It makes so much sense that we turn towards SLERDs, or Short-Lived Energy Relieving Distractions such as food, TV, alcohol or shopping during difficult times. If you’ve struggled through lock-down, my latest blog explains why we distract ourselves, takes the shame away from coping strategies and offers an alternative way forward.
During the first lockdown I found myself caught up with cooking, eating and posting pictures online of delicious meals. I was spending so much time replying to comments and sending people recipes that it took me a few days to realise what I was doing: trying my best to distract myself from my true feelings.
Now, don’t misunderstand me; there’s absolutely nothing wrong with looking at the positives and finding ways to create joy.
The problem with my (slightly obsessive) cooking was that I wasn’t paying attention to my internal experience and instead was attempting to suppress my uncomfortable & often painful feelings – but when they started to show up in physical symptoms, I knew I had to listen.
Everyone has a behavior they turn to in challenging times that’s generally rooted in their past.
Cooking is what my family does when something bad happens and as a child I was easily distracted from the pain of what was going on because there was always a really social atmosphere. So many people came into the home every day and all my aunts and cousins would be in the kitchen, cooking, being together and eating. Therefore my subconscious registered food as an emotional balm to turn to in times of trauma and grief.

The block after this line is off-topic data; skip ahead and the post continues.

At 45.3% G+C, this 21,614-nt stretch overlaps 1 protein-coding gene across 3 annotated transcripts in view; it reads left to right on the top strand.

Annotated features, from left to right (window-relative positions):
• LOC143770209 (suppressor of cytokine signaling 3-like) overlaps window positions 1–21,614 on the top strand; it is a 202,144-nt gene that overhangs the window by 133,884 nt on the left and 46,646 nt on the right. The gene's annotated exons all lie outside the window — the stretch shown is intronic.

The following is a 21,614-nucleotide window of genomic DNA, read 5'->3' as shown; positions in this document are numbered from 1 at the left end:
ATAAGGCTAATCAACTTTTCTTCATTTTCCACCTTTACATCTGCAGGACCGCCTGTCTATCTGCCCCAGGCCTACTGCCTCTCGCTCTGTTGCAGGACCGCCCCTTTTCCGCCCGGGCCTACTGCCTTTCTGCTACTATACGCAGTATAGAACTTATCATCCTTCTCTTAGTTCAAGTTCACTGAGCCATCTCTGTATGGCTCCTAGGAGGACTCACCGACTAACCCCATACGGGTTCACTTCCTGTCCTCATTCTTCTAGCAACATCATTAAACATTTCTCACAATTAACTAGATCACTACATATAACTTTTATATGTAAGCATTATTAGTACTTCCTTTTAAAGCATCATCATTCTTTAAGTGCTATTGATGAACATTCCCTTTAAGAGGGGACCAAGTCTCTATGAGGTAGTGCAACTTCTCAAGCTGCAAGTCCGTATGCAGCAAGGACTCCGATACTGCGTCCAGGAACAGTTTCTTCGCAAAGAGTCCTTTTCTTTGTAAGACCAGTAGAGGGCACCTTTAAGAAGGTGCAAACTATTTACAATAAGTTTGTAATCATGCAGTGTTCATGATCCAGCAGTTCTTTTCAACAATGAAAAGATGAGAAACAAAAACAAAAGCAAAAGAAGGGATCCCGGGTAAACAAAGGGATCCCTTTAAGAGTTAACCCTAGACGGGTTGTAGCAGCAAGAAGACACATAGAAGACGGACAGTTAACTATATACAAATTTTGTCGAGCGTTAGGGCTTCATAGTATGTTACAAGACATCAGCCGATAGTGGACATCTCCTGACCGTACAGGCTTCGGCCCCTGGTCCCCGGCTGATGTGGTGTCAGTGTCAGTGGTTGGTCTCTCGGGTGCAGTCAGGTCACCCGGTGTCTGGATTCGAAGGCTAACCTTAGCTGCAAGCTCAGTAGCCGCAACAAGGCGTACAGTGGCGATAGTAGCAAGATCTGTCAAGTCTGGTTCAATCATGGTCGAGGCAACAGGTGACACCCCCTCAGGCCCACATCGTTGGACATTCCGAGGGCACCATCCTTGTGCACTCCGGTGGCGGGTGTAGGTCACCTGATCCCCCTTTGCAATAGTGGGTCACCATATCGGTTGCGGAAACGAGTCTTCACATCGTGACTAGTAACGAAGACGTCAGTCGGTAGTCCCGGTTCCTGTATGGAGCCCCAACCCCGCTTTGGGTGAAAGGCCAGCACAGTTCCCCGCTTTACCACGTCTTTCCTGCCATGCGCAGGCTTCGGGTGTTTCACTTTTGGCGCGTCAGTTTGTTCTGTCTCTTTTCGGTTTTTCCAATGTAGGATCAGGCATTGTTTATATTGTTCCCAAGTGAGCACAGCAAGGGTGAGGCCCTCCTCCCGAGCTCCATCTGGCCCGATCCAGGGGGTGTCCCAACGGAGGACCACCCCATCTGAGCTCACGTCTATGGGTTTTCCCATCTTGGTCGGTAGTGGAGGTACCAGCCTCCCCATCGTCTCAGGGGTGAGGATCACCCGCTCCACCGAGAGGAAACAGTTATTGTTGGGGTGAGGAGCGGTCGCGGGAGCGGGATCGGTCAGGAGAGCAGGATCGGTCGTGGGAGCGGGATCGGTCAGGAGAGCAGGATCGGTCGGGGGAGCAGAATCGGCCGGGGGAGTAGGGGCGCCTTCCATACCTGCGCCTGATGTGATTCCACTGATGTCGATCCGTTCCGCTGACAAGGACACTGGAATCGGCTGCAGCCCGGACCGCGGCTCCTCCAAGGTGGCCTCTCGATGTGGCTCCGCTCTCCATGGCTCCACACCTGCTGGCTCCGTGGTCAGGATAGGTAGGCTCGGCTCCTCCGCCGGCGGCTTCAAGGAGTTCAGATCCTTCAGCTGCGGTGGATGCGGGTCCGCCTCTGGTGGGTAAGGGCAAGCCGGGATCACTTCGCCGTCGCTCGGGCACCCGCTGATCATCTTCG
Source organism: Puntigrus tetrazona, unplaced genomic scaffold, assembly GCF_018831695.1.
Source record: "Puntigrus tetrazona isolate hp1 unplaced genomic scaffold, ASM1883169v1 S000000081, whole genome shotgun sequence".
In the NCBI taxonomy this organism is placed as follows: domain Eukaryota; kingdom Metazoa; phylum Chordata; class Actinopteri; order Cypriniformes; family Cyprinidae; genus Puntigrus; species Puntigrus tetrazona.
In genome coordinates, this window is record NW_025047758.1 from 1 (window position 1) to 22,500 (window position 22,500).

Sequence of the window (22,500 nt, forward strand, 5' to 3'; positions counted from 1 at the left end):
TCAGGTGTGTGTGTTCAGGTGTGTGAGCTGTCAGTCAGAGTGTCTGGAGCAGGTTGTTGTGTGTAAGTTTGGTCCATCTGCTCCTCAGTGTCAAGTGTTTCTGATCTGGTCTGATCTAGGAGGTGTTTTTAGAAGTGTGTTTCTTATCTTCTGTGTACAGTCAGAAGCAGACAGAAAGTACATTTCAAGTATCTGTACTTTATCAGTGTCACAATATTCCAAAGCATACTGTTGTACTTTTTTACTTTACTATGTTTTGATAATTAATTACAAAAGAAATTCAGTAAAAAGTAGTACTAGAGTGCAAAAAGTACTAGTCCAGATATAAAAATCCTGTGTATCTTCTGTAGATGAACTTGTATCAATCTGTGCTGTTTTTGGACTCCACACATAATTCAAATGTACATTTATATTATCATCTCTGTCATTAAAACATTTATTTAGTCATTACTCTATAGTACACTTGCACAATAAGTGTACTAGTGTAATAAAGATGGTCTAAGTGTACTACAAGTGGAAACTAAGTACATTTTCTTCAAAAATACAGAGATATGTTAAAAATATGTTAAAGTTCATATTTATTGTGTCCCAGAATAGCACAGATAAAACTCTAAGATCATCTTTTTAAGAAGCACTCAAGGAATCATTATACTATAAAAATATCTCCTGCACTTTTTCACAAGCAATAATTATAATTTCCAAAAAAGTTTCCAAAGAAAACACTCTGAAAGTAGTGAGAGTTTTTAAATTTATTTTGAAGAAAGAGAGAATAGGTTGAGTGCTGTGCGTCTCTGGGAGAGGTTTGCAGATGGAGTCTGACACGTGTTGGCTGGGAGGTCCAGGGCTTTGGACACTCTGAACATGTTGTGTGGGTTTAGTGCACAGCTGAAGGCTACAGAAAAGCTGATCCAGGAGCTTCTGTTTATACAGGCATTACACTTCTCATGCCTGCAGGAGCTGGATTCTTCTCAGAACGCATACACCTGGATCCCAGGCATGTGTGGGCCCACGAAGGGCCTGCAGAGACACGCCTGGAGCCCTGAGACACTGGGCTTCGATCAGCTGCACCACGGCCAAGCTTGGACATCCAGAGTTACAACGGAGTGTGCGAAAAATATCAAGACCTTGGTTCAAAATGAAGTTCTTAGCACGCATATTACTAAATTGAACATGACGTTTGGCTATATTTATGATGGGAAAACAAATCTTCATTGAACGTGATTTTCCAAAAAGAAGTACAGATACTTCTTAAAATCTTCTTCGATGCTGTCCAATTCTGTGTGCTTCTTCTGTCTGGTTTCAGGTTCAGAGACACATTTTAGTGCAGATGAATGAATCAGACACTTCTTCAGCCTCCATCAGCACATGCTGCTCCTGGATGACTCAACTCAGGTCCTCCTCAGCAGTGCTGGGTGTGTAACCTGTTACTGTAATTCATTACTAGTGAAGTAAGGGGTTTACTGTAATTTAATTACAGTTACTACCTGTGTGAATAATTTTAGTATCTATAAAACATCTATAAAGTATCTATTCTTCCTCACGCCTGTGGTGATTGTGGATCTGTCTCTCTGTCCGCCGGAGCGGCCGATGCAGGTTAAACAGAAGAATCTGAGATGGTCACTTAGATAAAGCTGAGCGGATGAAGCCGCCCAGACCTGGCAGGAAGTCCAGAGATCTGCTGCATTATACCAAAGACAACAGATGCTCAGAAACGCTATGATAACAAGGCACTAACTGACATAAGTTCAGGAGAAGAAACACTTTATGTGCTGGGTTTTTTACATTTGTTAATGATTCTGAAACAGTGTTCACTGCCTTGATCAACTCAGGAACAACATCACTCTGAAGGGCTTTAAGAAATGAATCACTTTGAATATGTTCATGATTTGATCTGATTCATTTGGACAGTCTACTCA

During times of trauma and pain, it makes sense that we turn to distractions like food, alcohol, TV or shopping in an attempt to feel better.
I remember being in the hospital learning that my mum had died and thinking, “Oh no, I didn’t learn how to cook properly from my mum. What am I going to do? I need to make sure I feed everybody.”
Food was always the center point of my family and so it makes sense that it shows up for me during stress and trauma.
For you, there could be a different behavior you turn to when you’re feeling emotional discomfort – whatever the cause.
Unresolved emotion of any kind – whether from heartbreak, loss, financial struggles or death – and no matter what the size, needs to be released or it becomes stored in the body.
Most of us have been conditioned to think positively. We’ve been told to “Just let it go. Move on.” and not acknowledge our emotions.
The truth is that we haven’t been taught how to properly process our emotions, and instead look for the first thing that makes us feel better.
We’ve been conditioned from a very young age to distract ourselves from pain. Uncomfortable feelings are met with lollipops, cartoons and day trips.
Without proper guidance to help us unlearn these patterns, it makes sense that we turn to behaviours that may not always serve us, as a way to navigate pain.
Our distractions can show up in so many things: from those our culture as labelled as “bad: such as smoking, drug or pornography; to the more subtle, such as binging Netflix, over-exercising or spiritual bypassing as a way to numb out and avoid what we’re really feeling.